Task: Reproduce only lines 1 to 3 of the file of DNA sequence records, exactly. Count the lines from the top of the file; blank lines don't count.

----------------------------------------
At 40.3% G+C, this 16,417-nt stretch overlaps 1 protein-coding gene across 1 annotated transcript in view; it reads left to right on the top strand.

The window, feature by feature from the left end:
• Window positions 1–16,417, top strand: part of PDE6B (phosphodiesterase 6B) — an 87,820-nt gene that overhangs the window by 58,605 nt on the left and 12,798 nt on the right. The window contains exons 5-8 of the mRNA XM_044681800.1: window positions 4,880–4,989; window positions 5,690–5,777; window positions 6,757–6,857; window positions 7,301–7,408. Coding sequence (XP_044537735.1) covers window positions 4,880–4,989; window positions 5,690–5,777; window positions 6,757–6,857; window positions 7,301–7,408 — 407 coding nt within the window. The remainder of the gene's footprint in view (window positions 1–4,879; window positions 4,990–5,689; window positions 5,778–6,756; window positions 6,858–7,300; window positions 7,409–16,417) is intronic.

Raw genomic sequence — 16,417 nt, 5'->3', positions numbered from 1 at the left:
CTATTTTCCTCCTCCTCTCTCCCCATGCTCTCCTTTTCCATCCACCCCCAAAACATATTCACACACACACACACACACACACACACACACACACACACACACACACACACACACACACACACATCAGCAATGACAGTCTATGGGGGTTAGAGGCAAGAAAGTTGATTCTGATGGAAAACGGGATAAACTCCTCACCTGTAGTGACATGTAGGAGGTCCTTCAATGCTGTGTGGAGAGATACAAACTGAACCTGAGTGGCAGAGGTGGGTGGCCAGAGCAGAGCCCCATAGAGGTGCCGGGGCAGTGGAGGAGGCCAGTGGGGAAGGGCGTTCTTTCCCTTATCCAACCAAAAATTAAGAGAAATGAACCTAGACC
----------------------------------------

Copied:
At 40.3% G+C, this 16,417-nt stretch overlaps 1 protein-coding gene across 1 annotated transcript in view; it reads left to right on the top strand.

The window, feature by feature from the left end:
• Window positions 1–16,417, top strand: part of PDE6B (phosphodiesterase 6B) — an 87,820-nt gene that overhangs the window by 58,605 nt on the left and 12,798 nt on the right. The window contains exons 5-8 of the mRNA XM_044681800.1: window positions 4,880–4,989; window positions 5,690–5,777; window positions 6,757–6,857; window positions 7,301–7,408. Coding sequence (XP_044537735.1) covers window positions 4,880–4,989; window positions 5,690–5,777; window positions 6,757–6,857; window positions 7,301–7,408 — 407 coding nt within the window. The remainder of the gene's footprint in view (window positions 1–4,879; window positions 4,990–5,689; window positions 5,778–6,756; window positions 6,858–7,300; window positions 7,409–16,417) is intronic.